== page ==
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before the moon came up and provided the final photo shot of the day.

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Sunday 3rd

Downloaded the WordPress app to my iPad ‘to make things easier’ but so far cannot see all the formatting options that I need, like text colour!

 

 

First day for months I’ve needed a jumper for the morning boulangerie run. And when I got there they were shut for annual holiday! Maybe make a warm potato salad for lunch. Or wraps. We’ve got some on board.

 

Used some of the time pottering along the canal to put a duvet back on the bed, and the warm mattress protector. Feel like a squirrel getting ready for winter, lining my nest. Lucky I like nuts. Along the way I spied some rogue runaway pampas grass -not for the first time.

 

Through three locks before sighting a delightfully empty mooring at lac bleu de Borgon. Tied up, wraps for lunch, then off to the lake with the camera. I love the lake. A comp,eye sense of tranquility descends on me as I wander along the shore, absorbing the flora and fauna. (Through my eyes, not my mouth!)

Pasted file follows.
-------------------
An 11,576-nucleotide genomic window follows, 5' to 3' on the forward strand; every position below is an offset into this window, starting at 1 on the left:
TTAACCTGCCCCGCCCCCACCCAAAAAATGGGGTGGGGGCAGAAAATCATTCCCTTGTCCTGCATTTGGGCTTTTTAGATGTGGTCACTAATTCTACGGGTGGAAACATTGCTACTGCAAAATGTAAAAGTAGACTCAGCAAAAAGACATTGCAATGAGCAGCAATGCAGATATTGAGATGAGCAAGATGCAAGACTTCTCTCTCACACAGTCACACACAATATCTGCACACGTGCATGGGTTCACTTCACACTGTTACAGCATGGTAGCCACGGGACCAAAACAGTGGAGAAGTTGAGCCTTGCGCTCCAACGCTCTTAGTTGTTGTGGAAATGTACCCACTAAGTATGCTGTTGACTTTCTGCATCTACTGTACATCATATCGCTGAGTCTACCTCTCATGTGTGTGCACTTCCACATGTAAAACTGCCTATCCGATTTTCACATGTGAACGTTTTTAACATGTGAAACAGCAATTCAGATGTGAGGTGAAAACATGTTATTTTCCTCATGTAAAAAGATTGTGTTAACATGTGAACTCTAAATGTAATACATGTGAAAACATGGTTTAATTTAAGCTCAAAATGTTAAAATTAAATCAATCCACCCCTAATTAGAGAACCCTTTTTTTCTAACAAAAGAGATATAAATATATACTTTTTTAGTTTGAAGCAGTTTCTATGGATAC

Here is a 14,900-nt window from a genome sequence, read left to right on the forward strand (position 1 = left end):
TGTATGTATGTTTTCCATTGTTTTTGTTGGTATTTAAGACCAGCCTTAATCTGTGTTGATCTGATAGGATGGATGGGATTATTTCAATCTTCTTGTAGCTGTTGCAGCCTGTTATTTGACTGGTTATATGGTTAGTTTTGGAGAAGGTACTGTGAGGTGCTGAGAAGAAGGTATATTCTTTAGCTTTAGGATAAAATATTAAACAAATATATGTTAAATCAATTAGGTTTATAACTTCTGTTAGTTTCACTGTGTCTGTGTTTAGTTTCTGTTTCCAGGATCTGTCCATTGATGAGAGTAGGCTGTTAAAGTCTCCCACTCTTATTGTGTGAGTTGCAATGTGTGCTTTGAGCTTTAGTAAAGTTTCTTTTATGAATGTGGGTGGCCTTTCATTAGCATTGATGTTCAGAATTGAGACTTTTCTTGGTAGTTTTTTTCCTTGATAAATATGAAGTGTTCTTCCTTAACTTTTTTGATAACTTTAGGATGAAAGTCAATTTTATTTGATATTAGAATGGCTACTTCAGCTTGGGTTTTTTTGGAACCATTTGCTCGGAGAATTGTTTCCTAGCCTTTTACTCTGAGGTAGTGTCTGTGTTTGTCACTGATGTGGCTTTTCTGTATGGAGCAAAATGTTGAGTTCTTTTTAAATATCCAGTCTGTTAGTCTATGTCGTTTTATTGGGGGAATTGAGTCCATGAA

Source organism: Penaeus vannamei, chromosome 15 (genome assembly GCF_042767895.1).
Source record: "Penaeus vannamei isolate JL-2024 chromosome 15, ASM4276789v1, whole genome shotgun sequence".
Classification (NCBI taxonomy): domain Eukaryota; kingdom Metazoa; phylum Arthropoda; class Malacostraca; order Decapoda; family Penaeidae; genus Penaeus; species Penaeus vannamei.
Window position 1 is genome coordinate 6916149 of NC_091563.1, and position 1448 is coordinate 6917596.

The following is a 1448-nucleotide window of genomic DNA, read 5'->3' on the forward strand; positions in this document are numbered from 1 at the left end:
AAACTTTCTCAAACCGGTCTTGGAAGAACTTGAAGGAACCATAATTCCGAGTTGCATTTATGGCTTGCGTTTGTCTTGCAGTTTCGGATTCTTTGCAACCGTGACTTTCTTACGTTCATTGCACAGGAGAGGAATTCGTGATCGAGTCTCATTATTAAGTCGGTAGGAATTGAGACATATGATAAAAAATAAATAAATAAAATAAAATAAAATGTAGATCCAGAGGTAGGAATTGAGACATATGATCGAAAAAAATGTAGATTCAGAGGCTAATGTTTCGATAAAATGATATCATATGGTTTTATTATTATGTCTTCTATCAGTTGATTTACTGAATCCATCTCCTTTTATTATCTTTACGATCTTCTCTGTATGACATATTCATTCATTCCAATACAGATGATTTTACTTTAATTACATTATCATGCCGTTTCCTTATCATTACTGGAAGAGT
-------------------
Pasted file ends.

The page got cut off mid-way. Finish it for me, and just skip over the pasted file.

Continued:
IMG_6165After lunch I was off with the camera, and also my mum’s old guide whistle in case I was accosted again by a slightly amorous French an who I met here last time!

 

 

 

42828864_unknown-1previously dragonflies were everywhere. This time it’s butterflies. There’s 3 little ones in this photo.

 

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one big one in this photo!

 

 

 

 

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here are two who got away, blue and orange.

 

 

 

 

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and here’s a reddish orangey one that stayed put.

 

 

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little bees crawled in and out of the yellow flowers.

 

 

 

overall, just bountiful butterflies.

later we walked into Golfech, a village dominated by a nuclear power station, but that has resulted in money being spent in the community, with new pavements, lights, and a very modern Mairie. Many of the old buildings have also been restored.